Senate OKs bill easing entry of foreign retail enterprises in PH

Published May 19, 2021, 8:12 PM

by Vanne Elaine Terrazola

Voting 20-0-0, the Senate approved on third and final reading a bill that would open up the Philippines’ retail sector to foreign enterprises.

Senate of the Philippines (Senate PRIB)

Senators voted to pass on Wednesday, May 19, Senate Bill No. 1840, which proposes to amend the Retail Liberalization Act of 2000 (Republic Act No. 8762) and lower the required paid-up capital of foreign retail businesses.

President Duterte earlier certified the bill as urgent, with government economic and finance managers saying it will encourage the entry of investors and further boost economic recovery following the COVID-19 pandemic.

The bill sets a minimum paid-up capital of P50 million for foreign retailers who want to engage or invest in the retail trade business. The current law sets the required capital at US$2.5 million, or its equivalent in Philippine peso.

For investments for establishing a store, the minimum capital per store is currently US$830,000.

“We are liberalizing it, but not too low, so that the competition will be at the medium level…plus that you want to attract quality,” Senate President Pro Tempore Ralph Recto, who proposed the amount, said during the plenary debates.

Senator Aquilino “Koko” Pimentel III, sponsor of the bill, initially proposed a minimum capital of P15 million.

Senate Minority Leader Franklin Drilon found the P50 million threshold “very high and will not achieve the purpose that we had when the bill was orginally presented.”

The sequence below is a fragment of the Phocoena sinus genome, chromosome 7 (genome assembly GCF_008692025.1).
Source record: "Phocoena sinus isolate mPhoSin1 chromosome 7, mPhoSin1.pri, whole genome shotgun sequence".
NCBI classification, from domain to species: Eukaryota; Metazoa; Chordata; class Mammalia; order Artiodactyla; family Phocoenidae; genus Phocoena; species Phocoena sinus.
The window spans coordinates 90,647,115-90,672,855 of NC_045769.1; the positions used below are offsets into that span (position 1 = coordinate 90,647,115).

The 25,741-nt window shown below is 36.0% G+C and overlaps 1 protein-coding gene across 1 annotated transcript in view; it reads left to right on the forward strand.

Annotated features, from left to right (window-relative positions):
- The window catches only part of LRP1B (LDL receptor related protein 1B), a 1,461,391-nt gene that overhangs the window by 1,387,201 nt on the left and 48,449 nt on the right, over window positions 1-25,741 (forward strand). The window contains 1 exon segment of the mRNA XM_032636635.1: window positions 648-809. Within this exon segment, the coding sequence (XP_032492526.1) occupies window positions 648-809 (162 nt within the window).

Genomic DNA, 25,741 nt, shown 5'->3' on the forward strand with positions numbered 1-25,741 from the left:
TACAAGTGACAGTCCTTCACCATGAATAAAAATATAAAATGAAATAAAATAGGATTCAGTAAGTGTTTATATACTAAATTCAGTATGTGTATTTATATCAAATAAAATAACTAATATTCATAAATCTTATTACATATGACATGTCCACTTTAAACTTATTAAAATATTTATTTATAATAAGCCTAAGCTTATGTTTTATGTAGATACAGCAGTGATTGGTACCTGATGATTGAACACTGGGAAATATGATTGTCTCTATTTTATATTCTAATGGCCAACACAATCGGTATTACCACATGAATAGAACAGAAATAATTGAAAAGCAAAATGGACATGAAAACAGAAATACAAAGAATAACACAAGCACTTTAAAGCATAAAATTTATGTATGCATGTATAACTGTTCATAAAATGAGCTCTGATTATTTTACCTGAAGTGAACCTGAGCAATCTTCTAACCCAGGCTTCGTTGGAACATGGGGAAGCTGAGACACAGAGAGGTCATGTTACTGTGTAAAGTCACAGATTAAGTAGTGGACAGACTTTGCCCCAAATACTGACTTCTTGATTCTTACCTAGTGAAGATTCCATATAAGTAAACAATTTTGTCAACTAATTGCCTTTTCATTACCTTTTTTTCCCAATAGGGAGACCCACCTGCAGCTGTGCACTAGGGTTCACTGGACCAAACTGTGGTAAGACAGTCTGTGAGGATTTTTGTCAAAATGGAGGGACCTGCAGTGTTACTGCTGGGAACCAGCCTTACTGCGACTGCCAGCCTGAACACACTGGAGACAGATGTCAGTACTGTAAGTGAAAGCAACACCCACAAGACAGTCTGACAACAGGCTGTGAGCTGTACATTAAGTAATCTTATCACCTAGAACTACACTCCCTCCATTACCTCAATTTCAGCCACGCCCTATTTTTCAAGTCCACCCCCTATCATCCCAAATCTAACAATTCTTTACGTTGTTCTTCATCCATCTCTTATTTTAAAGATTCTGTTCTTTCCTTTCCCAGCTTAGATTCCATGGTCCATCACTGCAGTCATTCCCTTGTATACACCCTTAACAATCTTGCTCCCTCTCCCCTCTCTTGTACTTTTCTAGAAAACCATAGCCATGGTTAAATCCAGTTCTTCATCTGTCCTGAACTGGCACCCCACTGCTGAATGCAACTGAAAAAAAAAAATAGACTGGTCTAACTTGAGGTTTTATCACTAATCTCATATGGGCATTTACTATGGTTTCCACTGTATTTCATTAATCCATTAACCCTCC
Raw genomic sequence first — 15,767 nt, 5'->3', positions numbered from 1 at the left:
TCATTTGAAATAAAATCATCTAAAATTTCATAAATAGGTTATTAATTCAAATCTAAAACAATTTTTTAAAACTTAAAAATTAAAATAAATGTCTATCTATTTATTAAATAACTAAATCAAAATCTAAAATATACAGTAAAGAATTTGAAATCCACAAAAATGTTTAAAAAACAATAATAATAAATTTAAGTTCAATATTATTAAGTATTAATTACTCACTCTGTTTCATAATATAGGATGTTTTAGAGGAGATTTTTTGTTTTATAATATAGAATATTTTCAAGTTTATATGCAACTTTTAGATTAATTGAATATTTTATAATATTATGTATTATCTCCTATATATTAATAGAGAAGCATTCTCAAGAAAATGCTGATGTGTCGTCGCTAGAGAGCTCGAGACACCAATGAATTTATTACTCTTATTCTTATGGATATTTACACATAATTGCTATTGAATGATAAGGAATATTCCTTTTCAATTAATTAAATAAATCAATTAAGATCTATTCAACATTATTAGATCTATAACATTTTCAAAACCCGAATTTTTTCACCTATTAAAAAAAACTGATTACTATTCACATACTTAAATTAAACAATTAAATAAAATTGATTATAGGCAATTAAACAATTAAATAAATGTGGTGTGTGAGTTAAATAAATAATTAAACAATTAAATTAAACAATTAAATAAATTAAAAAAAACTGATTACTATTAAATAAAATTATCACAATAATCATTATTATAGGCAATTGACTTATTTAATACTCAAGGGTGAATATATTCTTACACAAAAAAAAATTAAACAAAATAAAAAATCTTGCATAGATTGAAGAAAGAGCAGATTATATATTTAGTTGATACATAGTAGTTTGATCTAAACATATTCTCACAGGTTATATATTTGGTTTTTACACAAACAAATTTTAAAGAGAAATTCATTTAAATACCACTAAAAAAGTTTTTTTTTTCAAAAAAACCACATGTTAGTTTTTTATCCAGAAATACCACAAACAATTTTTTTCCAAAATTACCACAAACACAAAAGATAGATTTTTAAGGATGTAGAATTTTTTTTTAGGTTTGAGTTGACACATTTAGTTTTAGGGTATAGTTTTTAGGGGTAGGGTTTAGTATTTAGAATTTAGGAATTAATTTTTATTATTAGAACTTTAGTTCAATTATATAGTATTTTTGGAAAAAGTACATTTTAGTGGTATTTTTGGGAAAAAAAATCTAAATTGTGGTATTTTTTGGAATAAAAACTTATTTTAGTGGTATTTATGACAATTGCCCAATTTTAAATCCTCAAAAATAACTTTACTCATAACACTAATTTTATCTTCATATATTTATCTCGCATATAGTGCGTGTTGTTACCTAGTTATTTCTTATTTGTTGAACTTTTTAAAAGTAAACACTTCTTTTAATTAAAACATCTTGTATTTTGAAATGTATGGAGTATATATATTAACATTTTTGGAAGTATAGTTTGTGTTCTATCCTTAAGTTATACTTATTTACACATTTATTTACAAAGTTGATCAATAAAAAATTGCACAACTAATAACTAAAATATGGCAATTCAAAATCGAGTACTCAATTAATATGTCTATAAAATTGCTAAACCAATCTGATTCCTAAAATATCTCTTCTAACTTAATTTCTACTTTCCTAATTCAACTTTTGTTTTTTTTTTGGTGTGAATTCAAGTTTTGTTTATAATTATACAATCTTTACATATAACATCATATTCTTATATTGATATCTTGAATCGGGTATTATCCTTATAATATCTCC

“We wanted to attract investments in this area, in the retail trade, and I think P50 million sets the bar very high, in effect it is a limitation,” Drilon said.

But Drilon later conceded to the Recto’s proposal.

Senator Risa Hontiveros, who earlier said that liberalizing retail trade “is not our wisest option”, also accepted the Recto amendment, believing the local retailers would be amenable to the amount.

SB 1840 also proposes to mandate the entry of foreign retailers coming from countries that does not prohibit the entry of Filipino retailers.

In the case of foreign retailers who will invest retail trade through more than one store, the proposed capital for each store must be P25 million, “provided that this requirement shall not apply to a domestic corporation at least 60 percent Filipino-owned.”

The required minimum paid-up capital shall be reviewed every three years, and recommendations from concerned agencies shall be submitted to Congress.

Foreign retailers shall also be encouraged to promote locally-manufactured products by having a stock inventory of products made in the Philippines.

Before its approval, Pimentel moved to simplify the measure, taking out any reference to online retailing and e-commerce so as not to regulate them.

He also proposed to delete Section 3 paragraph 2 of the RA 8762 which defined “high-end or luxury goods” and the provision of the same law mandating the National Economic Development Authority to update a list of foreign retailers of high-end and luxury goods.

Pimentel said these are “no longer relevant.”

 
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